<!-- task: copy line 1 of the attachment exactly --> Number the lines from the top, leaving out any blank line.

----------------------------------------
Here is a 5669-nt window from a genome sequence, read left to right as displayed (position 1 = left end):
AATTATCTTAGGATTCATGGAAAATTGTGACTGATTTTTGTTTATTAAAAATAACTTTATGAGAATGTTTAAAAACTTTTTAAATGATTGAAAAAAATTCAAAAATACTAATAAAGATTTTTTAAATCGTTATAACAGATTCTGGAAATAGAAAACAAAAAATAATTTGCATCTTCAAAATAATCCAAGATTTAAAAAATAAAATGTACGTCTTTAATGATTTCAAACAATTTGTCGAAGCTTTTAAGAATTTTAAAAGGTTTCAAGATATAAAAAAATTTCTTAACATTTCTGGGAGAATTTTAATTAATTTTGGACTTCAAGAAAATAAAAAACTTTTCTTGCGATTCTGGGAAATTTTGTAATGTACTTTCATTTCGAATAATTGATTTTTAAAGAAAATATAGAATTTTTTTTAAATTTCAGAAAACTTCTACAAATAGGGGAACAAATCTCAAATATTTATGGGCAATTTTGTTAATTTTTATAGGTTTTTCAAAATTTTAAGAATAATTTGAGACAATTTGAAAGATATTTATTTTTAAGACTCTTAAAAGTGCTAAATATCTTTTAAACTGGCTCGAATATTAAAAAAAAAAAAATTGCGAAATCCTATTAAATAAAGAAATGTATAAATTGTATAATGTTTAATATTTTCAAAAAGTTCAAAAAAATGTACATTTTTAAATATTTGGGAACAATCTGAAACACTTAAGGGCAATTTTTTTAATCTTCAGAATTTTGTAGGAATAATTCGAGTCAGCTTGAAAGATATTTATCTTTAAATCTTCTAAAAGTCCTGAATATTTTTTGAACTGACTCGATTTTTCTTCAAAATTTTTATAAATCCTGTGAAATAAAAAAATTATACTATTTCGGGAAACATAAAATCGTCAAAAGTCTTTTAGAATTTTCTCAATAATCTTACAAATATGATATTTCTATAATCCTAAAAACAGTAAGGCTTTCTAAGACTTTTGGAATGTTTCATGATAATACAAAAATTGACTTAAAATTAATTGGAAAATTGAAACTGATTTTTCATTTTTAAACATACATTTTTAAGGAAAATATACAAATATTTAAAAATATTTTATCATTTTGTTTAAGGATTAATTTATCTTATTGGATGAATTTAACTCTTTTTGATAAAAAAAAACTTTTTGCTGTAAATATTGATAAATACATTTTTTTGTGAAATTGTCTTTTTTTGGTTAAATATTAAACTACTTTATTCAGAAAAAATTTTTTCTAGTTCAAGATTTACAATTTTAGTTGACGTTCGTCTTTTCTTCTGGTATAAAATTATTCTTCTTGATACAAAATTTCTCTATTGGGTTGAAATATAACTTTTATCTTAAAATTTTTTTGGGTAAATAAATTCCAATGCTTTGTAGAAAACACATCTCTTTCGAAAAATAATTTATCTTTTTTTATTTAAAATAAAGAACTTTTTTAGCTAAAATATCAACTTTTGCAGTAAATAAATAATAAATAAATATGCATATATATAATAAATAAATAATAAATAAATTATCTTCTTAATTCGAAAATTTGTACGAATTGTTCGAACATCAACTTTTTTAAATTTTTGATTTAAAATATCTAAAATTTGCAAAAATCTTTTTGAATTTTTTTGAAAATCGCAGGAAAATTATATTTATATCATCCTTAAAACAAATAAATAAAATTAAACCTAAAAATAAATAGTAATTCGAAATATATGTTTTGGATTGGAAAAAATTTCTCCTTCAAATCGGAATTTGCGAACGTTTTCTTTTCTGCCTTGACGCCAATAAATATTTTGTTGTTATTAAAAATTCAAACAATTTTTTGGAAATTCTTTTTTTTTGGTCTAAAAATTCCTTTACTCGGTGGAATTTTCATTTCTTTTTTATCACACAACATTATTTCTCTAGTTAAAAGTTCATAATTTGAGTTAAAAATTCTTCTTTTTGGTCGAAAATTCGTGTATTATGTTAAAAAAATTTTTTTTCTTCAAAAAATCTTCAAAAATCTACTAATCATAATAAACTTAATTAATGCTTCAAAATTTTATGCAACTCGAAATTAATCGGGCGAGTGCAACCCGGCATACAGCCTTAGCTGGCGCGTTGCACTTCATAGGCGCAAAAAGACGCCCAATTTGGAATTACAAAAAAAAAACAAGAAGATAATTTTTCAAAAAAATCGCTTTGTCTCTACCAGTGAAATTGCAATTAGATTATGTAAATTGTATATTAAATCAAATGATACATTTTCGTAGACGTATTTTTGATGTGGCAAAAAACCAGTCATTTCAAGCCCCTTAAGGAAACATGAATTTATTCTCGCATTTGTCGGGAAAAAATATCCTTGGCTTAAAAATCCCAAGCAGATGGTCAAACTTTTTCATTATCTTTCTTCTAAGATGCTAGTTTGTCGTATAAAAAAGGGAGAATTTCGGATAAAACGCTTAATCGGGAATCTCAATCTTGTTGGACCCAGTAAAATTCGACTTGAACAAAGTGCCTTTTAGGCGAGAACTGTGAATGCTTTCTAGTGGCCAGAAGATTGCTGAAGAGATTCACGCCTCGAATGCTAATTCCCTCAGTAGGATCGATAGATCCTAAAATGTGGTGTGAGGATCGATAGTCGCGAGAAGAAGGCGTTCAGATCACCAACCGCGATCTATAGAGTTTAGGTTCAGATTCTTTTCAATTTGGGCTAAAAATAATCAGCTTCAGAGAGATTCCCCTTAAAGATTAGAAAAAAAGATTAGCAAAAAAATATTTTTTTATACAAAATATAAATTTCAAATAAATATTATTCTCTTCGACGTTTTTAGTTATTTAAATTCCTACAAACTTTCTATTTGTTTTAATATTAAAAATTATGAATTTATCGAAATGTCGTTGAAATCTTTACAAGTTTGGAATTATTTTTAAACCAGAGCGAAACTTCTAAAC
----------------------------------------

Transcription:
Here is a 5669-nt window from a genome sequence, read left to right as displayed (position 1 = left end):